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Non-Review Review: The Joneses

The Joneses is a sharply observed, perfectly timed, more than a little cynical examination of American suburbia. Trust me when I say that it’s hard not to leave the movie thinking of American Beauty, I mean that in the most flattering way possible. Yes, I bought what it is the Joneses were selling.

Sometimes you can choose your family...

The movie is a smart little examination of the people who put the “stealth” into “stealth marketing” – essentially brand ‘astroturfing’, if you’ll pardon my haphazardly recalled marketing memories from a secondary school business studies class. Essentially the family, introduced moving into an upmarket housing estate, are a crack team of sales and marketing gurus shrewdly positioned to feed a cycle of chronic materialism amongst their wealthy neighbours.

The words “cell” and “unit” are used freely to describe the group by its members (the only people on the estate who have any idea what they are doing), with the latter seemingly used as a suffix for “military” rather than “family”. Every move is carefully choreographed and planned. Every facial gesture, sideways glance or loving phonecall is carefully staged to ensure that the other residents get a clear glimpse of the latest up-market gadget or gizmo, make-up or sports car, or even lawnmower or golf club. The family do this beneath the facade of a perfectly rehearsed bubbling and loving nuclear family – even if they’re anything but.

It’s one the film’s strengths that it feels confident enough in its audience and its premise that it doesn’t really need to load itself down with exposition or explanation. Even were we unfamiliar with the family’s secret from the marketing materials, the film informs us of it quickly enough without needing to awkwardly state it. Similarly the internal dysfunctions of the members are played relatively low-key and unremarked upon, hinted and intuited rather than outright stated.

I don’t know if units like this actually exist (apparently similar, if not completely identical, concepts exist). But it’s to the movie’s strength that I don’t really question or doubt it – director Derrick Borte has his finger firmly enough on the zeitgeist to know what he can and can’t get away with. Despite being darkly comic, the film never veers so far off course that it strains reality – in fact it’s the idea that all of this could really be happening which underscores most of the laughs.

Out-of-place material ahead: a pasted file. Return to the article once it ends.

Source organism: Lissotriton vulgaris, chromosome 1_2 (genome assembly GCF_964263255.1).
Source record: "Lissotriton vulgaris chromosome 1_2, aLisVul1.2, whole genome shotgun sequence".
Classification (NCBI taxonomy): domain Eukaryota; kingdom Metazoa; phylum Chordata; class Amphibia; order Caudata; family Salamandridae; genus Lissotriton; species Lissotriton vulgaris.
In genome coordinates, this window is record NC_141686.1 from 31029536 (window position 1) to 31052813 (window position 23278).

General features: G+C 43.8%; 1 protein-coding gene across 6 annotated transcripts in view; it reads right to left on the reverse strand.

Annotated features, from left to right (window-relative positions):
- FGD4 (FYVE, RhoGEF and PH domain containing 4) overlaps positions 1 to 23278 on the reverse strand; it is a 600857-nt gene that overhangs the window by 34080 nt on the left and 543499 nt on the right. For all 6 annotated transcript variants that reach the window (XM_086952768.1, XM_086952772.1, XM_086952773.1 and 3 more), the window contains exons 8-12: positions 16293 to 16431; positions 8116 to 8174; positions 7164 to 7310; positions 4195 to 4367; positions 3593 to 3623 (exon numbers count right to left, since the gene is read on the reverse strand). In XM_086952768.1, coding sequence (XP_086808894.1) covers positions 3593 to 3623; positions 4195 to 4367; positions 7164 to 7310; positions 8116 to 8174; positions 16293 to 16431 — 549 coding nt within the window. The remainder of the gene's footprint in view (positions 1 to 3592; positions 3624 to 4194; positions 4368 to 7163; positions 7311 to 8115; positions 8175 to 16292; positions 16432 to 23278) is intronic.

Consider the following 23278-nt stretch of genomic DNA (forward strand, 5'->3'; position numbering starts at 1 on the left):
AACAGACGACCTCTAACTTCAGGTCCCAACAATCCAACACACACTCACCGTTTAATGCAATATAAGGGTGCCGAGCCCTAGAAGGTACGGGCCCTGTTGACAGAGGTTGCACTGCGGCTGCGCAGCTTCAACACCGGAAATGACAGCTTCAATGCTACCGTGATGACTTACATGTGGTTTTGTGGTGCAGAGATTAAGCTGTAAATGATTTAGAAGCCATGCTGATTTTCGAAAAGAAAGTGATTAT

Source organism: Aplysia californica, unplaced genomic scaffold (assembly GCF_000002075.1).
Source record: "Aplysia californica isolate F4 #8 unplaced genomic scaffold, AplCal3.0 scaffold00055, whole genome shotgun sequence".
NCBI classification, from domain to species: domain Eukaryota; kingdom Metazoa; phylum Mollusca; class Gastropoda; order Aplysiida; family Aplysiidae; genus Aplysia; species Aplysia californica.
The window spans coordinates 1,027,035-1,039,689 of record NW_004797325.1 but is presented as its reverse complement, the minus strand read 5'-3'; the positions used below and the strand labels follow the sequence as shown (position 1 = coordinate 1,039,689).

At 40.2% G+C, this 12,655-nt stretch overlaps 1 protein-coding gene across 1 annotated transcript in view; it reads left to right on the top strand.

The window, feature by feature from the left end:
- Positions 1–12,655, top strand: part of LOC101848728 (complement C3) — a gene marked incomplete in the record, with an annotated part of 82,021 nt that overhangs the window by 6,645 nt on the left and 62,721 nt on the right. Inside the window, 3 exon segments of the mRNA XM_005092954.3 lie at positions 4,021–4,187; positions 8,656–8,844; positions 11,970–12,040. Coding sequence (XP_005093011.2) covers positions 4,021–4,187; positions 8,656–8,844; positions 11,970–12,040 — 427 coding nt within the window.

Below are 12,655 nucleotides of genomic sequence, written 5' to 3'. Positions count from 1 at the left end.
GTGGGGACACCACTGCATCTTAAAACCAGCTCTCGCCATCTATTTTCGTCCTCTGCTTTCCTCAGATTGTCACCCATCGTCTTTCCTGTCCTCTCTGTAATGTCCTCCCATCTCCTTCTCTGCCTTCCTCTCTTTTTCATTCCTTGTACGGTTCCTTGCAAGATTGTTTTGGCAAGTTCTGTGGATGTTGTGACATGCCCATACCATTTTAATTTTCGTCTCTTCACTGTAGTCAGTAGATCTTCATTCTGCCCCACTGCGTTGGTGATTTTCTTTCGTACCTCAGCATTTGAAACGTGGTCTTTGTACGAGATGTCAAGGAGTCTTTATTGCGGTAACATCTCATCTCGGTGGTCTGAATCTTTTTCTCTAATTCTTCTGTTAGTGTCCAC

We’re introduced to this world through the eyes of the ‘new’ father, Simon – brought to life surprisingly well by David Duchovny, who feels eerily comfortable in the role. Simon is a former golf professional and car salesman who has – through his own unfulfilled ambitions – sought some sort of spiritual awakening by playing house. By pretending to have a family. He’s the sixth ‘husband’ to Kate, the matriarch of the household (and who seems more comfortably addressed as “boss” rather than “sweetheart” or “mom”). Kate has her eyes on the prize and is just as driven by materialist desires as the poor patsies in suburbia. Only she’s not chasing an Audi, she’s seeking ‘icon’ status, a covetted title which bestows more material benefits upon her.

The movie peels away the layers of its characters – mostly focusing on Simon and Kate, though daughter Jenn gets a nice little arc as well (the son, Michael, gets his own little thread, but it’s clearly the lesser of the main stories and seems to suffer in the editing). Inevitably, as you can imagine from the very premise, the lines between the reality and the image start to fade in multiple ways, causing cracks to appear. In a way, just like a real family, the gap between the public perception and the cold reality widens even as the emotional bonds tighten.

It’s interesting to see all the brands on display here in a film about advertising. One might even call it ‘meta-advertising’, were one particularly interested in fancy-soundin’ high-falutin’ names. It’s nice to see the film using real brands – as opposed to obviously fake ones which would distract from the plot as the audience tried to figure out why Simon was driving an ‘Oodi’ (before deciding it’s probably an import) – but it can’t help but feel a little cynical and maybe even hypocritical. If so, then I am just as guilty as an audience member, as I kinda want some of that stuff. Not enough to actually buy it, but enough to concede its ‘cool factor’. Yes, the film has proved its own point, silly me. It’s like a meta-point, if you will. All joking aside, I would have like to have seen how certain advertisers were approached about product placement for the film. Without spoiling anything, particularly a lawn mower manufacturer.